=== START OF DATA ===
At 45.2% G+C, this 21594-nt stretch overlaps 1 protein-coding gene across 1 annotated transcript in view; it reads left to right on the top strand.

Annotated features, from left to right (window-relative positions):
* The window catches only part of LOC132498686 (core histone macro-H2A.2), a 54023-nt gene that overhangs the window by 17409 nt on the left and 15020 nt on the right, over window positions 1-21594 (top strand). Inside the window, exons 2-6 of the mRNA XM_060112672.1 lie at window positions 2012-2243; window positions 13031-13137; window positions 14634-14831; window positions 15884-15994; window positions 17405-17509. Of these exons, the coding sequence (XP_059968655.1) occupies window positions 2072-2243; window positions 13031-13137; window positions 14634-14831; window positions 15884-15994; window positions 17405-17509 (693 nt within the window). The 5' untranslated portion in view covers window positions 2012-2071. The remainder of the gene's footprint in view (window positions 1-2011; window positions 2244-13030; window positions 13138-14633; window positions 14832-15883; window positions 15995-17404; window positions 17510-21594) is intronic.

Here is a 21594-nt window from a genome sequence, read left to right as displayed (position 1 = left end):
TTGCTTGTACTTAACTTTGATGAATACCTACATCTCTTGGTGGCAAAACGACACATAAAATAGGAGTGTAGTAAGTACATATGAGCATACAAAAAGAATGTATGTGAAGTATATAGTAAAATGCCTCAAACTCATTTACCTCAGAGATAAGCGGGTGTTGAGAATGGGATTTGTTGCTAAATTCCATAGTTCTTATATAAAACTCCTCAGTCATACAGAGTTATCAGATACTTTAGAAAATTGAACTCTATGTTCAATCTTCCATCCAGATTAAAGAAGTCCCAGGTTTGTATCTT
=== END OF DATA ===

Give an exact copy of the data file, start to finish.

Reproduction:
At 45.2% G+C, this 21594-nt stretch overlaps 1 protein-coding gene across 1 annotated transcript in view; it reads left to right on the top strand.

Annotated features, from left to right (window-relative positions):
* The window catches only part of LOC132498686 (core histone macro-H2A.2), a 54023-nt gene that overhangs the window by 17409 nt on the left and 15020 nt on the right, over window positions 1-21594 (top strand). Inside the window, exons 2-6 of the mRNA XM_060112672.1 lie at window positions 2012-2243; window positions 13031-13137; window positions 14634-14831; window positions 15884-15994; window positions 17405-17509. Of these exons, the coding sequence (XP_059968655.1) occupies window positions 2072-2243; window positions 13031-13137; window positions 14634-14831; window positions 15884-15994; window positions 17405-17509 (693 nt within the window). The 5' untranslated portion in view covers window positions 2012-2071. The remainder of the gene's footprint in view (window positions 1-2011; window positions 2244-13030; window positions 13138-14633; window positions 14832-15883; window positions 15995-17404; window positions 17510-21594) is intronic.

Here is a 21594-nt window from a genome sequence, read left to right as displayed (position 1 = left end):
TTGCTTGTACTTAACTTTGATGAATACCTACATCTCTTGGTGGCAAAACGACACATAAAATAGGAGTGTAGTAAGTACATATGAGCATACAAAAAGAATGTATGTGAAGTATATAGTAAAATGCCTCAAACTCATTTACCTCAGAGATAAGCGGGTGTTGAGAATGGGATTTGTTGCTAAATTCCATAGTTCTTATATAAAACTCCTCAGTCATACAGAGTTATCAGATACTTTAGAAAATTGAACTCTATGTTCAATCTTCCATCCAGATTAAAGAAGTCCCAGGTTTGTATCTT